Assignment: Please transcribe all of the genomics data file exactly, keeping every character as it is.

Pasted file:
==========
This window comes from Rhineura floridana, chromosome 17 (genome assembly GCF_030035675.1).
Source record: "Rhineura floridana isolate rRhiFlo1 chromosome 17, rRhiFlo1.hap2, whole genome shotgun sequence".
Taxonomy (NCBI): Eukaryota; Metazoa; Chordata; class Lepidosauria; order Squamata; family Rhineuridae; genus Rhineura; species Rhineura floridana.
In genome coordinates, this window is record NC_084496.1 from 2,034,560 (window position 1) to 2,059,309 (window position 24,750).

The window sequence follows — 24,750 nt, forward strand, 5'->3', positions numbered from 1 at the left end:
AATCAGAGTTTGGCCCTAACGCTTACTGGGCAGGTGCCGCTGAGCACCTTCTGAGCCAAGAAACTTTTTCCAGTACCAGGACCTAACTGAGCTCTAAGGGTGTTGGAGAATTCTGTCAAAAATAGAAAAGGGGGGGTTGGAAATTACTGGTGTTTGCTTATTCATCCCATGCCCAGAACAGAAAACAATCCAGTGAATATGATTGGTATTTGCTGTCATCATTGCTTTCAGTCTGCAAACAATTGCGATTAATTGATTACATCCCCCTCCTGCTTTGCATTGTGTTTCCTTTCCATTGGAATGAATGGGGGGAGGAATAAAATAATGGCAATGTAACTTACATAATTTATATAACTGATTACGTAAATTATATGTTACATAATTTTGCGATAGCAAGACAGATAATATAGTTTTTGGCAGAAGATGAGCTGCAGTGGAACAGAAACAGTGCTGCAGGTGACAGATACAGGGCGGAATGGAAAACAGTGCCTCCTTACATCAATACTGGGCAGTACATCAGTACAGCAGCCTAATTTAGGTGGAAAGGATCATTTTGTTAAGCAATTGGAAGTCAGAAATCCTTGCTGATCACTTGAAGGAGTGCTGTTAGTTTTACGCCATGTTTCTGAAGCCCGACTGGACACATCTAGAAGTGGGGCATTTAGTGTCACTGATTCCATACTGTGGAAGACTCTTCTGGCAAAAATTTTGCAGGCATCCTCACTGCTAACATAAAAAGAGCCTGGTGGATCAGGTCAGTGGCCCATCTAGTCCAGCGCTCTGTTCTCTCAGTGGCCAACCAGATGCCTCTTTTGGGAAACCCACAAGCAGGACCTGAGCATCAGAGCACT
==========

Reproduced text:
This window comes from Rhineura floridana, chromosome 17 (genome assembly GCF_030035675.1).
Source record: "Rhineura floridana isolate rRhiFlo1 chromosome 17, rRhiFlo1.hap2, whole genome shotgun sequence".
Taxonomy (NCBI): Eukaryota; Metazoa; Chordata; class Lepidosauria; order Squamata; family Rhineuridae; genus Rhineura; species Rhineura floridana.
In genome coordinates, this window is record NC_084496.1 from 2,034,560 (window position 1) to 2,059,309 (window position 24,750).

The window sequence follows — 24,750 nt, forward strand, 5'->3', positions numbered from 1 at the left end:
AATCAGAGTTTGGCCCTAACGCTTACTGGGCAGGTGCCGCTGAGCACCTTCTGAGCCAAGAAACTTTTTCCAGTACCAGGACCTAACTGAGCTCTAAGGGTGTTGGAGAATTCTGTCAAAAATAGAAAAGGGGGGGTTGGAAATTACTGGTGTTTGCTTATTCATCCCATGCCCAGAACAGAAAACAATCCAGTGAATATGATTGGTATTTGCTGTCATCATTGCTTTCAGTCTGCAAACAATTGCGATTAATTGATTACATCCCCCTCCTGCTTTGCATTGTGTTTCCTTTCCATTGGAATGAATGGGGGGAGGAATAAAATAATGGCAATGTAACTTACATAATTTATATAACTGATTACGTAAATTATATGTTACATAATTTTGCGATAGCAAGACAGATAATATAGTTTTTGGCAGAAGATGAGCTGCAGTGGAACAGAAACAGTGCTGCAGGTGACAGATACAGGGCGGAATGGAAAACAGTGCCTCCTTACATCAATACTGGGCAGTACATCAGTACAGCAGCCTAATTTAGGTGGAAAGGATCATTTTGTTAAGCAATTGGAAGTCAGAAATCCTTGCTGATCACTTGAAGGAGTGCTGTTAGTTTTACGCCATGTTTCTGAAGCCCGACTGGACACATCTAGAAGTGGGGCATTTAGTGTCACTGATTCCATACTGTGGAAGACTCTTCTGGCAAAAATTTTGCAGGCATCCTCACTGCTAACATAAAAAGAGCCTGGTGGATCAGGTCAGTGGCCCATCTAGTCCAGCGCTCTGTTCTCTCAGTGGCCAACCAGATGCCTCTTTTGGGAAACCCACAAGCAGGACCTGAGCATCAGAGCACT